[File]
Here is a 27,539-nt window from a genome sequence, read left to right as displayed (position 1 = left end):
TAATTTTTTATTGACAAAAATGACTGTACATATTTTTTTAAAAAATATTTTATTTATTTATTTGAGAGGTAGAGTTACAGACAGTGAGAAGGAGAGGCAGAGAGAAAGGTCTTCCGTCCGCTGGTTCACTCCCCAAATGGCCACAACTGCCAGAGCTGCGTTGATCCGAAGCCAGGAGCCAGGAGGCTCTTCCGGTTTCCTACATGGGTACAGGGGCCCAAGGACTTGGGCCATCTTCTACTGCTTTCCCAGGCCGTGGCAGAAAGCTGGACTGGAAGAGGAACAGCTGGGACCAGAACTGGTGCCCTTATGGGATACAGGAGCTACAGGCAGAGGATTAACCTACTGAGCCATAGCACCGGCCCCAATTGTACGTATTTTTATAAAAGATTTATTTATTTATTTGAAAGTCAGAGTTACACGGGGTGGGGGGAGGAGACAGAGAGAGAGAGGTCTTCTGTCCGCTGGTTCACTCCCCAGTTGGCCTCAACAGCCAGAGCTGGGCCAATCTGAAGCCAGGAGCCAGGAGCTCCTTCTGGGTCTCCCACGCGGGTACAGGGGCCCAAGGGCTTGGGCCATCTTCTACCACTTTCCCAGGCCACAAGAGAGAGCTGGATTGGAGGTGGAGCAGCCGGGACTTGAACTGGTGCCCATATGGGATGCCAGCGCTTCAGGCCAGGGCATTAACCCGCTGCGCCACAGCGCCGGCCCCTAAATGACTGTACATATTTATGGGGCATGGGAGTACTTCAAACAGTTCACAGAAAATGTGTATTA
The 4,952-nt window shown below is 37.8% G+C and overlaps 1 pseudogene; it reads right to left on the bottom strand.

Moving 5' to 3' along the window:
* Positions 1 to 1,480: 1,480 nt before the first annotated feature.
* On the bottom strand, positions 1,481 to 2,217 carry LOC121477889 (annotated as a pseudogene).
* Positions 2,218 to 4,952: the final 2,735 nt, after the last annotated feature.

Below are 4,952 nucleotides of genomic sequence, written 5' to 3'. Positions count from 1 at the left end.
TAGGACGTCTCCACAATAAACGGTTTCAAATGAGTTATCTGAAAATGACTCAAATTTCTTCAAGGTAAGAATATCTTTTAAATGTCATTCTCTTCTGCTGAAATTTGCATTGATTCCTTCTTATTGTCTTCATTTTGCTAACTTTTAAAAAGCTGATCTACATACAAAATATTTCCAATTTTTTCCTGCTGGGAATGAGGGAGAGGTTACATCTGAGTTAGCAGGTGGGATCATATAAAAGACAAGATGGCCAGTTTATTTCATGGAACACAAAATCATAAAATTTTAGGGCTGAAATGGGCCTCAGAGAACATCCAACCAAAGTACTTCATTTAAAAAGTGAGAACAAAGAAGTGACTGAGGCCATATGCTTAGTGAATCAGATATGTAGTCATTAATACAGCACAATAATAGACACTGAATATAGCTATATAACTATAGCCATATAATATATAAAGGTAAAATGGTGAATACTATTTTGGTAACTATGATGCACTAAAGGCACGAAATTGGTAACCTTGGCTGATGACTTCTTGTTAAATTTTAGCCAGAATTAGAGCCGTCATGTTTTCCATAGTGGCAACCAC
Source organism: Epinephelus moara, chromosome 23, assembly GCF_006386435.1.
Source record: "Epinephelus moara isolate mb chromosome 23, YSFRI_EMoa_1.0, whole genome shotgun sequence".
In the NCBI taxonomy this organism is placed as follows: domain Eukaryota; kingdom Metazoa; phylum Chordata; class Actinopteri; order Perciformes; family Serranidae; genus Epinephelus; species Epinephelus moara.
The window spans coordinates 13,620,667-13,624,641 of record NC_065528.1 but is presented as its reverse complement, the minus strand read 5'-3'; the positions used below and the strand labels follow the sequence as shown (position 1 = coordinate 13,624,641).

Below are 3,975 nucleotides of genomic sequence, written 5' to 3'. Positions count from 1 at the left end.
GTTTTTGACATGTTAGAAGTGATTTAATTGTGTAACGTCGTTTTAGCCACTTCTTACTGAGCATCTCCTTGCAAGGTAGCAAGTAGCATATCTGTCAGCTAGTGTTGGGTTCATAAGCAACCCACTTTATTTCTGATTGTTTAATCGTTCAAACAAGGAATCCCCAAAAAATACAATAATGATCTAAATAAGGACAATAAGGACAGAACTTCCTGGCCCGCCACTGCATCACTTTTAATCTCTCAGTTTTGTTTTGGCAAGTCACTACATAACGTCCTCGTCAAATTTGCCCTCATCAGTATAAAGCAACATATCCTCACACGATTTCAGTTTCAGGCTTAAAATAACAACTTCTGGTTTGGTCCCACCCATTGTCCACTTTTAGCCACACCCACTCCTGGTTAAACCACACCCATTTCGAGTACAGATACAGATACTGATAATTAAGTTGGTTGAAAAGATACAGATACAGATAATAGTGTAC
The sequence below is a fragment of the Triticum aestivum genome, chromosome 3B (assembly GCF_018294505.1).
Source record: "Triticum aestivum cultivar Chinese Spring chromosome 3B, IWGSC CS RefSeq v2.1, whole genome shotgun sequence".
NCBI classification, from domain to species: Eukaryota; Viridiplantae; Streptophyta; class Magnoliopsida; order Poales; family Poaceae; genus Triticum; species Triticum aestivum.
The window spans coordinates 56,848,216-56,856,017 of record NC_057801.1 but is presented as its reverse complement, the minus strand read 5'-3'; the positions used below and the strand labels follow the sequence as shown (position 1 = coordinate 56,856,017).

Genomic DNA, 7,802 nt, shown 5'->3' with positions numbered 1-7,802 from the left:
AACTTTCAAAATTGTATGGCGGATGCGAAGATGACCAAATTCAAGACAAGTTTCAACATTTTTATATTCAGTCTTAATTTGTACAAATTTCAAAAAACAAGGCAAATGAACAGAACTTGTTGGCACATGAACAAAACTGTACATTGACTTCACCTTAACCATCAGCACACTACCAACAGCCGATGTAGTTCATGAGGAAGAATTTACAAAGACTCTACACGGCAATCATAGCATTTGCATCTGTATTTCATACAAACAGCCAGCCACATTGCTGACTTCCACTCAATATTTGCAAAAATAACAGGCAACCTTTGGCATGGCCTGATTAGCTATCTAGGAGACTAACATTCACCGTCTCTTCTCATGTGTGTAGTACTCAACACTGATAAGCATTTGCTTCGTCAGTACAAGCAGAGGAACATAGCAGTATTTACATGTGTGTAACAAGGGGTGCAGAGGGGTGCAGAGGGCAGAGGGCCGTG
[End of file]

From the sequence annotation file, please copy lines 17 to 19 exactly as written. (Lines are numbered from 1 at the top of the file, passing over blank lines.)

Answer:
Source record: "Triticum aestivum cultivar Chinese Spring chromosome 3B, IWGSC CS RefSeq v2.1, whole genome shotgun sequence".
NCBI classification, from domain to species: Eukaryota; Viridiplantae; Streptophyta; class Magnoliopsida; order Poales; family Poaceae; genus Triticum; species Triticum aestivum.
The window spans coordinates 56,848,216-56,856,017 of record NC_057801.1 but is presented as its reverse complement, the minus strand read 5'-3'; the positions used below and the strand labels follow the sequence as shown (position 1 = coordinate 56,856,017).